Twister Falls is arguably the most unique waterfall in the Columbia River Gorge. Eagle Creek veils, plunges and twists about 130 vertical feet in a very eclectic variety of shapes at the head of a narrow canyon. The falls begin with a sliding cascade dropping about 5 feet into a pool, from which the creek gathers and continues to slide until it hits a domed 35 foot cliff with two channels carved into the rock which forces the two channels of water to spray into and across each other mid-fall, resulting in a natural bow-tie shape. Immediately below this, the creek bends almost 90 degrees to the left and plunges another 90 feet, slamming into a protruding rock just before pooling in a large basin below. Viewing the falls in entirety is unfortunately very difficult due to the way the trail approaches the falls, carved precariously into the adjacent cliff, but the intimacy factor certainly makes up for visibility issues. Exercise caution where the trail approaches the top of the falls, there are no protective railings to safeguard against falling into the gorge.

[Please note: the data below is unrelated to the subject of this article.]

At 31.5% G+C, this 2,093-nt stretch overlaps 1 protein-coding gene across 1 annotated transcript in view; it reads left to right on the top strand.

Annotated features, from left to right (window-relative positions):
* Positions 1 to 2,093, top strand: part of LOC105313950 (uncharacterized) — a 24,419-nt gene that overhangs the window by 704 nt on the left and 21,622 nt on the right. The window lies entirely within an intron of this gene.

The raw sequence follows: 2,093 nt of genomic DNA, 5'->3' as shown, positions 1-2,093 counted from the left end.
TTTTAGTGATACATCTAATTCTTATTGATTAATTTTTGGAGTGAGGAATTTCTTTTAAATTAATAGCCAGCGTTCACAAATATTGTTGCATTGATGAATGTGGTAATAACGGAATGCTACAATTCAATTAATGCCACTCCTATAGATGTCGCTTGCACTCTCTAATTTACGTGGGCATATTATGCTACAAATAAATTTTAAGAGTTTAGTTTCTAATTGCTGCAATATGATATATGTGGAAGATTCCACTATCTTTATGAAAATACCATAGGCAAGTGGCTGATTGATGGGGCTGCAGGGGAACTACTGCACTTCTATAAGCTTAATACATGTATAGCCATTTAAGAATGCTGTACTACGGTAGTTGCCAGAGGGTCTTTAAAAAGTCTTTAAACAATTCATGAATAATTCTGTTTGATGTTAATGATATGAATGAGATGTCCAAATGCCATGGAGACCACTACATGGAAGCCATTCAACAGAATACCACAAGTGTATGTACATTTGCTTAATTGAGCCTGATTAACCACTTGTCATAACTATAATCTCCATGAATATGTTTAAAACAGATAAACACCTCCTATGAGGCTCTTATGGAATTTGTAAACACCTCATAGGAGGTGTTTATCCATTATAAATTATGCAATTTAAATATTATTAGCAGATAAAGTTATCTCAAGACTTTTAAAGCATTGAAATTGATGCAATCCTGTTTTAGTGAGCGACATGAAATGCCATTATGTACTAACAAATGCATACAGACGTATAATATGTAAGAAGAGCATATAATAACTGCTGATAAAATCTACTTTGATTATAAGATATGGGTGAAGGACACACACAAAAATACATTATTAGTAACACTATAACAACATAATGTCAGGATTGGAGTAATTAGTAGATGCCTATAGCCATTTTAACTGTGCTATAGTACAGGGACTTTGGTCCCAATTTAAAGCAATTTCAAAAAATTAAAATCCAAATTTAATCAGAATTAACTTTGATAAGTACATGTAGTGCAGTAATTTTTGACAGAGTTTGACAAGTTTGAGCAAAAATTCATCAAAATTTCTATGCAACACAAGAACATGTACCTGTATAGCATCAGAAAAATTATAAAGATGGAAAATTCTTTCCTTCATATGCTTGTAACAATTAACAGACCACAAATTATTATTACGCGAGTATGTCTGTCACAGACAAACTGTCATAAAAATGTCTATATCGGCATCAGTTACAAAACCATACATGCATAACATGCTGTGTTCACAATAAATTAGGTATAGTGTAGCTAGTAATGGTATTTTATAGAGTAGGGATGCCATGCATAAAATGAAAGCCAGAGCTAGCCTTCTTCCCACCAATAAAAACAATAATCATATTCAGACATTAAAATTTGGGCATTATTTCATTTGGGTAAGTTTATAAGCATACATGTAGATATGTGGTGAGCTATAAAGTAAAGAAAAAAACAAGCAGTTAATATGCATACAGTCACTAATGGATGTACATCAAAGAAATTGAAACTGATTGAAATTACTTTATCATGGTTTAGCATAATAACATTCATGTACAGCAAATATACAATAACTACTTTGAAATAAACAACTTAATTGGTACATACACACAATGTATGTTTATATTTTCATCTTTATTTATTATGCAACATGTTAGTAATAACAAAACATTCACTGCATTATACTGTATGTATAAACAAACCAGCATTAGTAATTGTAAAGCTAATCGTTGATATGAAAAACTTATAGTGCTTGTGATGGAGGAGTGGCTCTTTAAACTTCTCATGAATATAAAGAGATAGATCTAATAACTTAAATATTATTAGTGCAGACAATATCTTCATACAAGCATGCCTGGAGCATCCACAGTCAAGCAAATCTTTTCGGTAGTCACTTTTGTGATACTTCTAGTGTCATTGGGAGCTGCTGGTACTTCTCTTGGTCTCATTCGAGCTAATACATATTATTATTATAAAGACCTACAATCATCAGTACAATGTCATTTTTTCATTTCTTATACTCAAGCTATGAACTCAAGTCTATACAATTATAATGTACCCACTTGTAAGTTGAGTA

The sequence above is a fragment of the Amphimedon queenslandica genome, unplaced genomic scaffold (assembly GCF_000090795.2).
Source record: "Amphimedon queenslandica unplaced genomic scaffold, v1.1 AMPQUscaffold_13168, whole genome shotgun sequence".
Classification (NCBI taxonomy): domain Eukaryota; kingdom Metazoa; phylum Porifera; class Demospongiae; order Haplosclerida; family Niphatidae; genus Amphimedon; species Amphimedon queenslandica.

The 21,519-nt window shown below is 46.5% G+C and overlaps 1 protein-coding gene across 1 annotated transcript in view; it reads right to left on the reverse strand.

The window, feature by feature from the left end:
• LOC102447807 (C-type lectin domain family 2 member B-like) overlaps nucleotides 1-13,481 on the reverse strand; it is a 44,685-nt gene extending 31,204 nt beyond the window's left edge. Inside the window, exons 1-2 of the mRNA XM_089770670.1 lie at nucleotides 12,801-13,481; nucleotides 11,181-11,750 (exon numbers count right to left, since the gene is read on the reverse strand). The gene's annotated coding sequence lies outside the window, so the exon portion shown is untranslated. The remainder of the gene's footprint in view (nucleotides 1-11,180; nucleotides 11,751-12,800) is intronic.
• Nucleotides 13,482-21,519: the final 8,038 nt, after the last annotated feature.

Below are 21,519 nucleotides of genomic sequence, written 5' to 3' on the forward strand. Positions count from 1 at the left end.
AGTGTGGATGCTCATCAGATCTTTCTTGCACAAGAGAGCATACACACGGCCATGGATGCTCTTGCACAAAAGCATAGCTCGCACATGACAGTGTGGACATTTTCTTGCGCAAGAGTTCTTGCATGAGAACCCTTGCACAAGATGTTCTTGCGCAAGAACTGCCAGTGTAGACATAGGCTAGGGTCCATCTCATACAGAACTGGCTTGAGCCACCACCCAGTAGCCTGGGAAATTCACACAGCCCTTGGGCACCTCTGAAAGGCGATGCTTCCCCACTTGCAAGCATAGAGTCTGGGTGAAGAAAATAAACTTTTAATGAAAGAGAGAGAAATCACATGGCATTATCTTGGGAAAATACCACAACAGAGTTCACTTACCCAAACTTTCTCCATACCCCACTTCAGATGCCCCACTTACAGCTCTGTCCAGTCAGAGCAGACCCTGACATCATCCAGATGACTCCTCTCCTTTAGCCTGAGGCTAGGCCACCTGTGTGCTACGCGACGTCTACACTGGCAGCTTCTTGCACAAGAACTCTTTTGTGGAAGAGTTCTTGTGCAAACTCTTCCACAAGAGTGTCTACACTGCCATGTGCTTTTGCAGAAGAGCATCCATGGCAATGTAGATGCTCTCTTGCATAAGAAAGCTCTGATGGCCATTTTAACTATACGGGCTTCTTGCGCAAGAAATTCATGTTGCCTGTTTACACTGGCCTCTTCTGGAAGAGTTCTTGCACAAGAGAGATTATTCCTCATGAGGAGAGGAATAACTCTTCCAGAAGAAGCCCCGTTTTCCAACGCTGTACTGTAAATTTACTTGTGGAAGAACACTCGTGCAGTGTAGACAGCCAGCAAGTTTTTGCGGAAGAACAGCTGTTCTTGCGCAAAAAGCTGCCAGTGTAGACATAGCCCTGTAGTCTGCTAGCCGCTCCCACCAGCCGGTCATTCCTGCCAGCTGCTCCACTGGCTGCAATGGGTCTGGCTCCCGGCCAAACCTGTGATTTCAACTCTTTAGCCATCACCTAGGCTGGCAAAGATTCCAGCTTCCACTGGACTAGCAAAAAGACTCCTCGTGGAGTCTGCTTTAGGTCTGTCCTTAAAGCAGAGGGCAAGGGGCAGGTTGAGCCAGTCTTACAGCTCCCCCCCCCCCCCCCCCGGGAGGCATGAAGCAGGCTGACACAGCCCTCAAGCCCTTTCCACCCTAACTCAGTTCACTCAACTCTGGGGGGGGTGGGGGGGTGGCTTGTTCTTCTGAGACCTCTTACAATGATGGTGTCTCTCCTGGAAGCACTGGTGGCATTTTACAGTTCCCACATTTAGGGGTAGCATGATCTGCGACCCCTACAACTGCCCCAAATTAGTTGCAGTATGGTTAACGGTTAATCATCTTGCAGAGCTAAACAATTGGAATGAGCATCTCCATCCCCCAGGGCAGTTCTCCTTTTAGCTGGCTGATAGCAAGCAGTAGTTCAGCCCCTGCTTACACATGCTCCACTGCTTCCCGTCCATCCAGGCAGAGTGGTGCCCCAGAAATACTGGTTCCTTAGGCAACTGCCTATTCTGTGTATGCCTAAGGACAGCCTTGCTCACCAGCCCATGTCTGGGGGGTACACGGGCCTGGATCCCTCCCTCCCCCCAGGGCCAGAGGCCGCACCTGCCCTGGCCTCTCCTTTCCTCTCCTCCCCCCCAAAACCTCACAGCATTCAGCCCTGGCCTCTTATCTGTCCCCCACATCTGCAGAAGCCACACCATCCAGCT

- Twister Falls is the Adopted name of this waterfall.
- Known Alternate Names: Crossover Falls, Crisscross Falls, Eagle Creek Falls
This waterfall was never named by the USGS, and due to its proximity to nearby Tunnel Falls, it recieves a fair amount of attention, so there have been many names applied to it over the years - most of which revolve around a descriptive of the upper tier of the falls. Crossover, Crisscross, Bowtie and Eagle Creek Falls are all common namings - the latter appearing in A Waterfall Lovers Guide to the Pacific Northwest. The most accepted name, however, is Twister Falls.
Twister Falls is accessed from the Eagle Creek Trail near the Bonneville Dam in the Columbia River Gorge. Depart Interstate 84 at Eagle Creek (signed, but only accessible to eastbound traffic 0 westbounders need to turn around at the Bonneville Dam exit), turn left and proceed to the trailhead. Twister is passed just under approximately 6 1/4 miles from the trailhead and is impossible to miss after passing behind Tunnel Falls shortly downstream. Access to the base of the falls is possible but requires a steep, precarious scramble down a slope of very loose rocks that could easily torque an ankle.